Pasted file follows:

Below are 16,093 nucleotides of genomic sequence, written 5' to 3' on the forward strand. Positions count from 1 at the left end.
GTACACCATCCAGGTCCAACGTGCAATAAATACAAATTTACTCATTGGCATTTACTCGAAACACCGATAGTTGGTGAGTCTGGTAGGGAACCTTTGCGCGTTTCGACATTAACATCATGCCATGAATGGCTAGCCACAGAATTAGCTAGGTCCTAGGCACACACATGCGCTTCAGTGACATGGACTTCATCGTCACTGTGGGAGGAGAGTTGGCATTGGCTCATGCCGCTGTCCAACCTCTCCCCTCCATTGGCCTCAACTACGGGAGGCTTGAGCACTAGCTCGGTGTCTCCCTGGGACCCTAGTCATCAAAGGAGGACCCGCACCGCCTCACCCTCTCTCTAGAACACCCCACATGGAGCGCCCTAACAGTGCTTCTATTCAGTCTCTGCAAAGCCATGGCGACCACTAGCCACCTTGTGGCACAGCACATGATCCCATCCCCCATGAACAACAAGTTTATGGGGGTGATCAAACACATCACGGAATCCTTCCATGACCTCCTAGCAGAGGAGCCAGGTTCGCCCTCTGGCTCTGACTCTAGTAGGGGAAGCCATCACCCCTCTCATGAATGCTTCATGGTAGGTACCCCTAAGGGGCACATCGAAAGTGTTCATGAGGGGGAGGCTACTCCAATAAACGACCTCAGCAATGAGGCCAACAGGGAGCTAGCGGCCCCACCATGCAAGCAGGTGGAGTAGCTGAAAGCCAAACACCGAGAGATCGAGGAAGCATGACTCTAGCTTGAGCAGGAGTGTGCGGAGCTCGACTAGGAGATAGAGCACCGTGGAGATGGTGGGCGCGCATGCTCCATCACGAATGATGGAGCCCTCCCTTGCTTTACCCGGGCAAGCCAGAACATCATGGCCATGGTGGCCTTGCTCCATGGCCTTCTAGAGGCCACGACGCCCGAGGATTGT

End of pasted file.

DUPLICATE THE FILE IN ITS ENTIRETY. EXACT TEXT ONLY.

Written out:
Below are 16,093 nucleotides of genomic sequence, written 5' to 3' on the forward strand. Positions count from 1 at the left end.
GTACACCATCCAGGTCCAACGTGCAATAAATACAAATTTACTCATTGGCATTTACTCGAAACACCGATAGTTGGTGAGTCTGGTAGGGAACCTTTGCGCGTTTCGACATTAACATCATGCCATGAATGGCTAGCCACAGAATTAGCTAGGTCCTAGGCACACACATGCGCTTCAGTGACATGGACTTCATCGTCACTGTGGGAGGAGAGTTGGCATTGGCTCATGCCGCTGTCCAACCTCTCCCCTCCATTGGCCTCAACTACGGGAGGCTTGAGCACTAGCTCGGTGTCTCCCTGGGACCCTAGTCATCAAAGGAGGACCCGCACCGCCTCACCCTCTCTCTAGAACACCCCACATGGAGCGCCCTAACAGTGCTTCTATTCAGTCTCTGCAAAGCCATGGCGACCACTAGCCACCTTGTGGCACAGCACATGATCCCATCCCCCATGAACAACAAGTTTATGGGGGTGATCAAACACATCACGGAATCCTTCCATGACCTCCTAGCAGAGGAGCCAGGTTCGCCCTCTGGCTCTGACTCTAGTAGGGGAAGCCATCACCCCTCTCATGAATGCTTCATGGTAGGTACCCCTAAGGGGCACATCGAAAGTGTTCATGAGGGGGAGGCTACTCCAATAAACGACCTCAGCAATGAGGCCAACAGGGAGCTAGCGGCCCCACCATGCAAGCAGGTGGAGTAGCTGAAAGCCAAACACCGAGAGATCGAGGAAGCATGACTCTAGCTTGAGCAGGAGTGTGCGGAGCTCGACTAGGAGATAGAGCACCGTGGAGATGGTGGGCGCGCATGCTCCATCACGAATGATGGAGCCCTCCCTTGCTTTACCCGGGCAAGCCAGAACATCATGGCCATGGTGGCCTTGCTCCATGGCCTTCTAGAGGCCACGACGCCCGAGGATTGT